11. Jerry "Peacemaker" July 14, 2015 at 10:05 am #

    (Submitted comment before finished…) If the Ph.D/60-minute format ever came about, in one year the website would hold 8,736 posts numbered 1 thru 8,736; if, instead, 30-minute presentations became the agreed-upon time limit, the first year total would come to 17,472, numbered 1 through 17,472. Presentations by men and women who’d achieved Ph.D. status would become widely debated, concepts would be rejected, improved upon or seen as complete without possible improvement. Reference to particular presentations – “Did you see/listen to Professor Smith on #3,778? Wow!” or “If Ms. Jones had included this aspect of the problem on #1,043, it would be much more beneficial…” etc.. Such a website would quickly become to most popular on Earth.

    With respect to the 2016 presidential campaign, how about a “100 Questions for Candidates Project”? Such a campaign, if and when it went “viral”, would result in a situation where the most important questions of our time became screened and compiled, therefore making it impossible for any/every candidate to ignore or avoid answering them. Examples of possible questions are “Can you describe your feelings, in light of the chaos in Libya, upon hearing of the death of Muammar Gaddafi?”, “What will it take to bring peace to the Middle East?”, “Should all nations eliminate nuclear weapons?”, “What about making membership in the United Nations dependent upon membership in the International Criminal Court?”, “How do you feel about 85 individuals possessing as much wealth as 3.5 billion?” and so on, etc..

    WeThePeople.gov hasn’t gotten any traction as yet. Perhaps The 100 Questions Project will fare better.

    • Richard Falk July 15, 2015 at 4:22 am #

      It is worth a try! And the mere process of developing the question would be a step toward the formulation
      of a progressive political platform.

  12. peteybee July 14, 2015 at 10:12 am #

    I don’t see how I could ever vote for Hillary with a clean conscience.

    To Democrats who cry about the possibility of losing whenever a better candidate undercuts them from the left, I say, grow a spine and stop being such sell-outs.

    Incidentally, if the US had Instant Runoff Voting, as most civilized first world countries do (see here: https://en.wikipedia.org/wiki/Instant-runoff_voting ), then that would not be a problem and we could all vote our conscience.

  13. ray032 July 14, 2015 at 1:34 pm #

    As a Canadian, I can’t vote in your election, but I think Bernie Sanders with Robert Reich as his running mate could win!

  14. ray032 July 14, 2015 at 1:36 pm #

    ‘Study: Congress literally doesn’t care what you think’
    https://represent.us/action/theproblem-4/

  15. Claudia Damon July 14, 2015 at 4:00 pm #

    What about Bernie?

    • Richard Falk July 15, 2015 at 4:21 am #

      My oversight!! I tried to overcome with a second short post of support for Bernie, with whom I once had a long conversation
      with in the Burlington Airport just after he was elected to Congress.

      Hope you are fine!!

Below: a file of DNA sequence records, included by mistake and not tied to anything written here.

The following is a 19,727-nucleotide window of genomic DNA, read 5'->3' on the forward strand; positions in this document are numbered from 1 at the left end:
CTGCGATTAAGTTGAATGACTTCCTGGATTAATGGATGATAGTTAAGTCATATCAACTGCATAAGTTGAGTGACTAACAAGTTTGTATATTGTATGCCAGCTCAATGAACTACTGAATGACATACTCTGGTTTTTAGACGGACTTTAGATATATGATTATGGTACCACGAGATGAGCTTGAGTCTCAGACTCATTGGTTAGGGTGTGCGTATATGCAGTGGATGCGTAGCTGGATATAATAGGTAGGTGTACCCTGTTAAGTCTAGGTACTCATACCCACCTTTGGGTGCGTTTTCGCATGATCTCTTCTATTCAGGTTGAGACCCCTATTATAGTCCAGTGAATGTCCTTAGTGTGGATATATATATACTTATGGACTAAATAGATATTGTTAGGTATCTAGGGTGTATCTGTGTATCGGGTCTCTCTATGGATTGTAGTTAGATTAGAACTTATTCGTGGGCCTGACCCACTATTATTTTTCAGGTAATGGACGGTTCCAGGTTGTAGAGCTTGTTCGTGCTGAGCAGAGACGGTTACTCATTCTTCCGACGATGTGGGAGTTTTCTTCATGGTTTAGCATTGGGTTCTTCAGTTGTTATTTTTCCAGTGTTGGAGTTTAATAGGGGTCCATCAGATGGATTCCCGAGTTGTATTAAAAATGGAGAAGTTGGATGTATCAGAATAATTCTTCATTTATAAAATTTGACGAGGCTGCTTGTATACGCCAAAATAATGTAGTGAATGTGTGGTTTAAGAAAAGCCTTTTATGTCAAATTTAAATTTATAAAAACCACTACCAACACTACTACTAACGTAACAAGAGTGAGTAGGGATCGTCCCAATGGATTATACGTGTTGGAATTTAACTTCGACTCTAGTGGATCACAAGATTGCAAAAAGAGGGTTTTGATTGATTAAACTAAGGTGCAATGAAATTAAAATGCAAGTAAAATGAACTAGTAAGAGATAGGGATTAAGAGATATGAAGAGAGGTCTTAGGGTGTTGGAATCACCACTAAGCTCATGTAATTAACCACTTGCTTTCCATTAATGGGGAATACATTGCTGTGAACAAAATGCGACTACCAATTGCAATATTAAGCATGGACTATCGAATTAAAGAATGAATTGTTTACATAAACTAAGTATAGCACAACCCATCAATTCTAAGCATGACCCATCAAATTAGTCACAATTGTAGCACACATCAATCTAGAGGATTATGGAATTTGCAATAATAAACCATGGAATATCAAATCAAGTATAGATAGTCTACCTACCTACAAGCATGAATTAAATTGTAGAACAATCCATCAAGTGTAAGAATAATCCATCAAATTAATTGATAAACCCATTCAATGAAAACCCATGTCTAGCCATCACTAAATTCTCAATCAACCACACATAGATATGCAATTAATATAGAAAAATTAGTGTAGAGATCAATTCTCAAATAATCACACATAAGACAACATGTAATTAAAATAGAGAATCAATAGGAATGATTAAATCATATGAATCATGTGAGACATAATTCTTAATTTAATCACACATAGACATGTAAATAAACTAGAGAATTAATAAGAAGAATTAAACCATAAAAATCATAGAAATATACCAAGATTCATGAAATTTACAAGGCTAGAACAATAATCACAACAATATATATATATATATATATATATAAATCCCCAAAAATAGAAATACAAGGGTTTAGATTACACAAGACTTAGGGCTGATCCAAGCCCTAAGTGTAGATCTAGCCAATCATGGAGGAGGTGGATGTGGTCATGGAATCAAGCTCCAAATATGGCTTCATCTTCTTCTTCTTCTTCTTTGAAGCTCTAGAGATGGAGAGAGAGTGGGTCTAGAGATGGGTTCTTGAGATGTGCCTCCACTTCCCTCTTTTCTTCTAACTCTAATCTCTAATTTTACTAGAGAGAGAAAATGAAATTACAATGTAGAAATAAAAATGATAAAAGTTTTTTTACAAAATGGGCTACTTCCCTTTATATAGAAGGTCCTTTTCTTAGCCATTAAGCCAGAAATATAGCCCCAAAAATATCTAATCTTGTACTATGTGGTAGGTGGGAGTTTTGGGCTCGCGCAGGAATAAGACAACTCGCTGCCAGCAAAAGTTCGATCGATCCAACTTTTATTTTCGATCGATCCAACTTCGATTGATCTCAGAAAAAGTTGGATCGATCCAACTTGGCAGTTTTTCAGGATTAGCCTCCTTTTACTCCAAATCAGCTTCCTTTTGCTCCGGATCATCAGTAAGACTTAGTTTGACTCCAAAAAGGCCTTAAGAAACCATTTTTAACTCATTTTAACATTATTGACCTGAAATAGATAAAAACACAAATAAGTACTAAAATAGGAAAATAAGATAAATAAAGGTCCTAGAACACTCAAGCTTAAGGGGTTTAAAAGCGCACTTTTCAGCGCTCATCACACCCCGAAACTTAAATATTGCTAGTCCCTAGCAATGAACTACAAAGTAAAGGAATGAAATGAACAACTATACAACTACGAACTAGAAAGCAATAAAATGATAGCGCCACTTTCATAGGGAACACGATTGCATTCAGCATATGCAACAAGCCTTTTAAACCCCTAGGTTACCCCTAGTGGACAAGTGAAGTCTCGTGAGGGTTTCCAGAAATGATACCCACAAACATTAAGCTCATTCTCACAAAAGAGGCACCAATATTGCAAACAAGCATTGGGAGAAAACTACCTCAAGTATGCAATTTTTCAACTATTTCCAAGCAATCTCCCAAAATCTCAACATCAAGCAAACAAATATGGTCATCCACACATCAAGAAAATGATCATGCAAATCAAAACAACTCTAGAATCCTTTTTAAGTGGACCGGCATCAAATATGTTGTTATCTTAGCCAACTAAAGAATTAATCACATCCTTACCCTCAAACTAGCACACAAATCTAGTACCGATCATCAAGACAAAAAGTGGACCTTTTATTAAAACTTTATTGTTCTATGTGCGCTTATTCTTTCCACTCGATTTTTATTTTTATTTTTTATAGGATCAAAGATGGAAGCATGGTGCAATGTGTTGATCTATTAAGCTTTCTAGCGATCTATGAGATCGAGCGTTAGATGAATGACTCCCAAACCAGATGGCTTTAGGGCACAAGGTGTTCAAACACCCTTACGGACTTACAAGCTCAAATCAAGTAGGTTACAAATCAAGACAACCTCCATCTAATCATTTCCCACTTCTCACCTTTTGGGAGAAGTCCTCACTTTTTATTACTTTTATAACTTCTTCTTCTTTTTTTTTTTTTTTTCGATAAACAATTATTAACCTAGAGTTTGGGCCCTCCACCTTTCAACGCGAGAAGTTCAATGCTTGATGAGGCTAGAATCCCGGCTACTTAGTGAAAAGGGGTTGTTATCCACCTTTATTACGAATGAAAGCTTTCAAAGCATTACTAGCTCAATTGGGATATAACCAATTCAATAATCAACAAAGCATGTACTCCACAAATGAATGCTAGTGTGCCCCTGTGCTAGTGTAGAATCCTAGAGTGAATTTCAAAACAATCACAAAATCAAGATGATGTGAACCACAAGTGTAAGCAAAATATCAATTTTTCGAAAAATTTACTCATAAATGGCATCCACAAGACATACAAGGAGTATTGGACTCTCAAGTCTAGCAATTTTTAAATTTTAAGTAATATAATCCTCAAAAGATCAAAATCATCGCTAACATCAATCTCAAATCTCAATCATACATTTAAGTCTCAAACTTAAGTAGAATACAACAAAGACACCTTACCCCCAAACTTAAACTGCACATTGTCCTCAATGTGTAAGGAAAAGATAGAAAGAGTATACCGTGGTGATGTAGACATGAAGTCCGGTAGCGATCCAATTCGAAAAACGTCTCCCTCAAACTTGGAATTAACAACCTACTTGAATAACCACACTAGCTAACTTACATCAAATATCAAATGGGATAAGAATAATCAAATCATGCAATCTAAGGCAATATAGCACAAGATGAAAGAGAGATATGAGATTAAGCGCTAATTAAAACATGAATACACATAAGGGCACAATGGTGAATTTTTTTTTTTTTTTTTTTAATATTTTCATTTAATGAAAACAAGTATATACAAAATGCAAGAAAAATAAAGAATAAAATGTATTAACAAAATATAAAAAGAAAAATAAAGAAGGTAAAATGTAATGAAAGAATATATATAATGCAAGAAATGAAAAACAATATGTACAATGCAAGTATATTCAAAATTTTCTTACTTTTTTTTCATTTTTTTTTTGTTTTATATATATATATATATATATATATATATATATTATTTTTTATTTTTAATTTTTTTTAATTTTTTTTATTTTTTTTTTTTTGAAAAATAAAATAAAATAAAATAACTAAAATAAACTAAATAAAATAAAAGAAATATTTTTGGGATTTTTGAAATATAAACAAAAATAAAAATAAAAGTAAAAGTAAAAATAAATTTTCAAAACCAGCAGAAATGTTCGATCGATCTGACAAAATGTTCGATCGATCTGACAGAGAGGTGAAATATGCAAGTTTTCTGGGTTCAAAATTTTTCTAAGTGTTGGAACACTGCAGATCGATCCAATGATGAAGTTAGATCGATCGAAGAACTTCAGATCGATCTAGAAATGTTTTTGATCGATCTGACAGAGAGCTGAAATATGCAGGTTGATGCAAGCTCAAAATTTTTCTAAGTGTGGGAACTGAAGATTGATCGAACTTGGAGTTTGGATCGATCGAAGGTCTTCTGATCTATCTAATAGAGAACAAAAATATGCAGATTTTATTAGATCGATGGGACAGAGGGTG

16. Kata Fisher July 14, 2015 at 9:09 pm #

    A note:

    Republican politics can be difficult – impossible to manage on daily bread issues due to vast fortunate choices. Still, Republicans are (more then able to govern )- even take a real good look how they are going to manage a successful election.

    I really believe that Republican politics can become more human- and recognise that conception and pregnancy are natural processes to the human species (woman species) that have to be allowed to the end-term (as biological processes to a human species / woman ) just as life of a human is a biological process, and should be allowed to be completed as a biological process (unless there is serious crime to that biological process – by the personal choice of a victims conscience to cut off its and/or a human species personal biological process – another process imposed and/or was imposed).

    Women species have evolved more and more in last few (a little more then 40 years) and for example now even can understand that abortions are totally not central to women rights issues – not even a part to the concept of woman rights.

    Starting about 40 years ago women were less evolved – and because women species are – are also much more evolved now. (I would think because I would not know what else I can could reason on that).

    Species that are species that have have not satisfactorily evolved are not able to understand their personal biological process..

    I know this is almost a childish thing to think on it – but I just do not know how to think on this in any other way on cell splitting / multiplying process ( it’s like a BIG-BANG). I think – just an extreme creative biological process. To the beginning there was just nothing!

  17. anniepani July 15, 2015 at 10:15 am #

    Your description of HRC really chimes with my reading of her. I’m a UK citizen, so it’s not for me to tell Americans how to vote, but if elected I think she will be a five star war monger. Start buying shares in defence companies!

  18. anniepani July 15, 2015 at 10:17 am #

    Another aspect of this, with our experience of Margaret Thatcher, there is a certain type of woman in politics, I think Madeline Albright was one, who seem to think they have to be more macho than the men to be taken seriously. Thus most the benefits you might hope for in a naïve way, in voting for a woman fail to materialise.

  19. Angela Ablett July 19, 2015 at 2:19 pm #

    How can I share these posts?

    • Richard Falk July 19, 2015 at 10:12 pm #

      Angela: It is fine to share as you wish with friends or re-post on another website. I have